Editorial: Cast & Crew
Magazine: Vogue UK
Monthly Archives: September 2009
Editorial: Cast & Crew
The Fallen Princesses of Dina Goldstein
Parent advisory: the following photos are certainly not for the faint-hearted! All fairy tales have good endings, don’t they? At least that’s what everybody wanted us to believe till now. Well, it’s time to reveal the aching truth: reality always is stronger than fiction and Yatzer, after having spent loads of money on private detectives, finally found where all those Disney princesses have ended up. Life didn’t treat well snow white, four children and a lazy husband is something that cannot be handled easily. And sleeping beauty seems to be a protagonist of her own plastic botox horror show. Little red riding hood is rather a big fat can’t-ride-a bicycle teenage girl with eating disorders and the little mermaid is a zoo slave, condemned to give bad paid shows for little children. Truth obviously hurts in the mind of Canadian photographer Dina Goldstein that tried to give her particular view on fairy tale tragedies. We hope you enjoy her ironic take on Disney princesses and think twice about believing a fairy tale next time!
text by Apostolos Mitsios for Yatzer.
The fashion drawings of Michael Sanderson
Illustrative designer Michael Sanderson has some serious credentials under his belt – big clients like Victoria’s Secret and a position with Tokyo based agency Taiko & Associates, to name a few – oh and, he’s only 23 years old!
After being accepted to The Art Institute of Chicago, the Colorado native dropped out of high school in pursuit of a fashion design degree. Upon landing his first major client, Big Drop NYC, Sanderson left the Art Institute to start his promising design career; His work spans a wide range of clients, from smaller NYC boutiques to mass-commercial corporations and internationally recognized companies. Currently, his work can be found in Victoria’s Secret® stores throughout the world – where in he showcases his fierce talent for drawing fused with a love for fashion design. Reminiscent of a fashion photograph, straight out of 1973 Sanderson’s unique style draws inspiration from this particular era, blending with it an acute artistic eye and a modern twist of sophistication. He combines three different illustrative styles, either working together or independent of one another, to create a sense of energy and excitement in each painting.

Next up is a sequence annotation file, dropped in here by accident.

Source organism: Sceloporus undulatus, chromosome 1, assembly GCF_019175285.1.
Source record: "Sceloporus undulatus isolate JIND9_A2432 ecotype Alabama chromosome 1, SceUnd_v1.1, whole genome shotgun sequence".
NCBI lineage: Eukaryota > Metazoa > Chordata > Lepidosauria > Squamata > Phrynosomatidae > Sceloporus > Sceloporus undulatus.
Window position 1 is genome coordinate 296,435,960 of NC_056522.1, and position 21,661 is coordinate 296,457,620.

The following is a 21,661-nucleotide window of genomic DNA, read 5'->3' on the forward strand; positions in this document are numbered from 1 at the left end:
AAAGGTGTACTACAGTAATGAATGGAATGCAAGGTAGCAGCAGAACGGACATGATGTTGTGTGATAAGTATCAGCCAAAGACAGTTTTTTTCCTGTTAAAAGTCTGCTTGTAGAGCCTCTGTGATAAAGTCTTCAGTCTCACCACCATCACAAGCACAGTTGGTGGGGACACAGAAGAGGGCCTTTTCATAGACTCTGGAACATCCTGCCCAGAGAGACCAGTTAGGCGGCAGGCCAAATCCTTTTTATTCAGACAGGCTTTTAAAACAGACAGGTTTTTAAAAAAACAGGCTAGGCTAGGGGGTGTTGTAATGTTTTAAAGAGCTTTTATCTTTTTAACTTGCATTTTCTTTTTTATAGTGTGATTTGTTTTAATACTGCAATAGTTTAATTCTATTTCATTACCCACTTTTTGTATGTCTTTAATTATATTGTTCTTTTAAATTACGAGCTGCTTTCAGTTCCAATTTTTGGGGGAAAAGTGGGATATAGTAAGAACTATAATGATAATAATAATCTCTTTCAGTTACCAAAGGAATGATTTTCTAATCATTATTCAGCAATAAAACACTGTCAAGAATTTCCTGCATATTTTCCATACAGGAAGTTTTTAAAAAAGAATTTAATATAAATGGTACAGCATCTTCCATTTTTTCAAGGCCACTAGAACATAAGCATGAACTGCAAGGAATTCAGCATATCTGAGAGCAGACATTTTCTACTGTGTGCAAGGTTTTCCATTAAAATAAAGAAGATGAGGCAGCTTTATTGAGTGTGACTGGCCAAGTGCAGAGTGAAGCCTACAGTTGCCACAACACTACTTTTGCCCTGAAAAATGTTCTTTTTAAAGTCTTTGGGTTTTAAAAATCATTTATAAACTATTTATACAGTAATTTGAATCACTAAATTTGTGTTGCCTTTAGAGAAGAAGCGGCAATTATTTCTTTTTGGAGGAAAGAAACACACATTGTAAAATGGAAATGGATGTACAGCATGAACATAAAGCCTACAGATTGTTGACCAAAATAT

text by Stephanie Nahas for Yatzer.
Artist creates incredible paintings that look like photographs.
An artist has created a stunning set of aquatic portraits which look just like photographs.
At first glance, you could be forgiven for believing that these images look like an intimate set of snapshots caught by the photographer at exactly the right time.
However, these touching shower scenes were not captured by a camera – but amazingly painted by the hand of a New York artist. Applying paintbrush to canvas, Alyssa Monks pays mind-boggling attention to detail to create them.
And the 31-year-old, who has insisted that she uses no tools in her paintings, has boasted that her creations look even more life-like than photographs.
In one picture, a girl peeps out from inside a steamed up shower and peers into the camera lens.
And in another, a woman wearing a bikini floats effortlessly under water, showing off her recently engaged finger.
Alyssa said: ‘I have always wanted to paint for as long as I can remember.
‘I took classes at school and then went to college and University before ending up at the New York Academy of Art.’
‘The girl in most of the pictures is myself. I have used my own image many times because I do not have to worry about issues of self-consciousness that might arise with models.’
‘However, I have been exploring the faces of family and friends recently too, I prefer to work with people that I know personally and have a relationship with.’
‘The paintings are very intricate and they take a lot of work to get right. It is all about the desire to try and create an image of a person that is realer than real, beyond what even a photograph can portray.’
‘I look for the “imperfect” details, and try to display how beautiful the real is, rather than the ideal. I think it is often my willingness to let go of my own expectations of the body that allows me to capture the interesting surprises about the face and body.’
Alyssa takes about 1,000 pictures for a small series of paintings, using the images to play with the colour and get the paintings as real as possible.